Because I’m writing my own I use that as an excuse. Memoirs are amazing and can be frightfully interesting. And helpful.
“By what authority do I get to decide?” [What goes into his memoir, asks Mark Slouka in, Nobody’s Son: A Memoir?]
“The answer is brutal, unarguable—something like an essential human right: By the authority of survival, which bestows on us all the right to shape until we are shaped in turn. It’s a dangerous authority, an imprimatur [license] that can tempt to arrogance—after all, those who would catch or correct me are gone—but I’ll take it. It’s my turn now. It’s my story. I’ll write what I believe, cut what I want.
I sound defensive. I know why.”
Or you can learn real interesting facts (that may make you want to shoot yourself):
“More woman will file for bankruptcy this year than will graduate from college, suffer a heart attack, or be diagnosed with cancer. More than half of all retired women live in poverty …. the single biggest predictor that a woman will end up in financial collapse is the birth of a child.” This is Liz Perle, in her Money, A Memoir: Women, Emotions, and Cash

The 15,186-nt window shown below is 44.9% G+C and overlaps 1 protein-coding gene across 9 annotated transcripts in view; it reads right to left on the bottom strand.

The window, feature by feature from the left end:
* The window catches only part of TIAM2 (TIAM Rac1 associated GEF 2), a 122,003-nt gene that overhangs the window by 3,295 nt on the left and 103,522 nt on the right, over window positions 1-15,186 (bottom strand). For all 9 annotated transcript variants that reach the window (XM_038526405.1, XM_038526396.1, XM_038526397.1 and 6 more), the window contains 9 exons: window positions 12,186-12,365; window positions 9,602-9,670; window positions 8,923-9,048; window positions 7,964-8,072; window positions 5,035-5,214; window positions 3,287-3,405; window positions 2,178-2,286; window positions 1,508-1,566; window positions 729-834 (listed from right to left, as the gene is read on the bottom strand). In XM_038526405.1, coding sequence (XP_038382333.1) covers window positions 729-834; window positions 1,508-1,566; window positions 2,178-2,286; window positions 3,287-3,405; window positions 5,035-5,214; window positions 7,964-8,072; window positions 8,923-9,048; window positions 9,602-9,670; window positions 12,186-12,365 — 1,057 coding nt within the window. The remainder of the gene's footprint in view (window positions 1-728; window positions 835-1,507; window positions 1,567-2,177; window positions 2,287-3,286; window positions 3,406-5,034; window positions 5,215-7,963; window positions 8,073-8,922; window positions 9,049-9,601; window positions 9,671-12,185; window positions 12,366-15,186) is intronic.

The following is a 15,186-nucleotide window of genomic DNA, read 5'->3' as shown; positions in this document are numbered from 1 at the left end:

Or how about this one:
“If you don’t receive love from the ones who are meant to love you, you will never stop looking for it – like an amputee who never stops missing his leg like the ex-smoker who wants a cigarette after lunch fifteen years later. It sounds trite. It’s true.” This is from Robert Goolrick, The End of the World as we Know it: Scenes From A Life. This is the most horrifying memoir I have ever read – beyond my ideas of horrible. If it was not for my first reading Robert Goolrick’s, Heading Out to Wonderful I would not have read this courageous memoir.
For a fast look at the genre I’d recommend Mary Karr’s The Art of Memoir. She quotes lots of memoir writers to chose from.